Can Employers Be Held Liable for Auto Accidents Caused by Tired Employees?

On April 2, 2009, the Appellate Division in Riley v. Keenan, et al., considered the issue of whether an employer can be held liable for an auto accident caused by a tired employee that fell asleep at the wheel while driving home.  While the Appellate Division did not find that the defendant’s employer could be held liable under the circumstances of this case, the Court did leave open the possibility that an employer could be held liable for an accident caused by a sleep-deprived employee under circumstances where the employer’s actions create a foreseeable risk that the employee’s ability to drive safely would be impaired.  Any accident victim in New Jersey should contact a New Jersey personal injury lawyer or New Jersey auto accident lawyer for an evaluation of their case.

In this case, defendant John Keenan lost control of his automobile while driving in the westbound lane of Route 40 in Pittsgrove.  Defendant’s vehicle swerved into the eastbound lane and crashed head-on into a vehicle driven by plaintiff Laurie Riley.  The accident caused permanent and severe injuries to Laurie Riley.  A blood alcohol test conducted on the night of the accident revealed that defendant Keenan had a blood alcohol level of .178.  An expert testified at trial that defendant Keenan’s blood alcohol level at the time of the accident would have been approximately .16. 

Defendant worked as a truck driver, and his shifts would normally start at 3:30 a.m. and finish approximately 10 hours later, within the maximum driving time mandated by federal regulations.  However, on many occasions, after finishing his driving shift, defendant would do mechanical work on trucks at his employer’s yard, for which he was paid overtime.  The defendant testified that in the month that the accident occurred, defendant had been working 120 to 130 hours per week; however, the defendant had not worked any mechanic hours during the week prior to the accident.  On the day of the accident, after working a 10-hour shift, defendant went to a local bar and consumed several beers.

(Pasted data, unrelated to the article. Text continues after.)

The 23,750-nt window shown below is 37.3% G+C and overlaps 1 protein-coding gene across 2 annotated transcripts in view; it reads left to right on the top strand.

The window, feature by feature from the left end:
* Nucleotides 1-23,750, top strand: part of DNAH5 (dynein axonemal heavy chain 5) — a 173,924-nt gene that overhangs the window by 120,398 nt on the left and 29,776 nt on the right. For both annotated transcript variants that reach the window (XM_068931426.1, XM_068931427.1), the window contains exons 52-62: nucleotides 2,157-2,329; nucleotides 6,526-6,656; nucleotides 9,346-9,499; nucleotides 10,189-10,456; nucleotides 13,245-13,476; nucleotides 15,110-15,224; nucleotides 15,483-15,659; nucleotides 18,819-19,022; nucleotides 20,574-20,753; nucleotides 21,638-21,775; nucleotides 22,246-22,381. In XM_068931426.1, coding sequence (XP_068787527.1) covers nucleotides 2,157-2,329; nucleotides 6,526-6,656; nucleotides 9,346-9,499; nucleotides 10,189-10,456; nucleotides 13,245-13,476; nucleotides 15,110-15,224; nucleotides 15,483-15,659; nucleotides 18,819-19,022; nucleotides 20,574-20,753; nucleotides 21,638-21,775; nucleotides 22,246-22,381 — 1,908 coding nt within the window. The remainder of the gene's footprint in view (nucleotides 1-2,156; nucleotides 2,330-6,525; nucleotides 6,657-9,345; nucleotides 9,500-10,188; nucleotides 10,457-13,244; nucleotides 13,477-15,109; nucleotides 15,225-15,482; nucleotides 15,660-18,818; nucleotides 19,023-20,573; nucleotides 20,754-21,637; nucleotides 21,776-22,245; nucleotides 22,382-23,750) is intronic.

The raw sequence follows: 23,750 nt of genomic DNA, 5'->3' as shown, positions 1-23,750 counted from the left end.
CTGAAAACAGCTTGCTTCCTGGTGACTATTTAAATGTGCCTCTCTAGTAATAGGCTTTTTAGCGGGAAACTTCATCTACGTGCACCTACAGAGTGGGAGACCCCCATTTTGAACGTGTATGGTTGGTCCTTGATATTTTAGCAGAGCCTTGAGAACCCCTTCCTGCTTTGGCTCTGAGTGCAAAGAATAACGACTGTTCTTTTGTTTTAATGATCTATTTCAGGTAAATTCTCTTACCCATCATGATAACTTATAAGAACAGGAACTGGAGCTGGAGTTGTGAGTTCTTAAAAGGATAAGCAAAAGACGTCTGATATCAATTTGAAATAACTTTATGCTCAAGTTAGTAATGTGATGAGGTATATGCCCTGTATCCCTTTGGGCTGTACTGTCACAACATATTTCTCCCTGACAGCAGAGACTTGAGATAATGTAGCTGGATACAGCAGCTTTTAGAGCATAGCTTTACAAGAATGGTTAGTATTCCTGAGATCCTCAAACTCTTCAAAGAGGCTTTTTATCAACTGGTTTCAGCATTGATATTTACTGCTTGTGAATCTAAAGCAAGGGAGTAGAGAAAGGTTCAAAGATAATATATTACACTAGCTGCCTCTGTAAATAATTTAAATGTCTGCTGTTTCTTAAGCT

In addition to seeking recovery from the bars that served alcohol to defendant under New Jersey’s dram shop laws, the plaintiffs also argued that defendant’s employer should be held liable because the sleep deprivation suffered by defendant due to his long working hours created a foreseeable risk that defendant’s ability to drive home would be impaired.  The plaintiff relied on the testimony of a fatigue expert, who opined that the combination of defendant’s intoxication with fatigue caused the accident, and that the confluence of these two factors acted to impair defendant’s ability to drive more than either condition could on its own.

In analyzing this case, the Appellate Division first noted that no New Jersey court has ever permitted liability to be imposed on an employer for an accident caused by a fatigued employee while driving home from work.  However, the Appellate Division noted that other states that have dealt with this issue have found liability in certain circumstances.  For example, an Oregon court held an employer liable for an accident caused by an employee.  In the Oregon case, the employee was a high school student who worked a 17 hour shift in violation of the employer’s policy that high school students should not work more than one shift if working past midnight.  In another case, a West Virginia court found an employer liable for an accident caused by a nineteen-year-old employee who fell asleep while driving home after working 27 straight hours.  

The Appellate Division noted that the most important factor in all cases that have dealt with this issue was whether the employer owed a duty to the plaintiff because the employer had created a foreseeable risk of harm.  In cases where there was a long period of time between the end of the employee’s shift and the accident, courts have generally found that there is no foreseeable risk of harm, and therefore no liability.  Conversely, in cases where the risk of harm was foreseeable to the employer, a court might impose liability on the employer.  After applying this formulation to the facts in this case, the Appellate Division found no basis for imposing liability.  Nevertheless, the Appellate Division left open the possibility that, under the right circumstances, New Jersey courts could impose liability on an employer for an accident caused by a tired employee who falls asleep while driving home from work.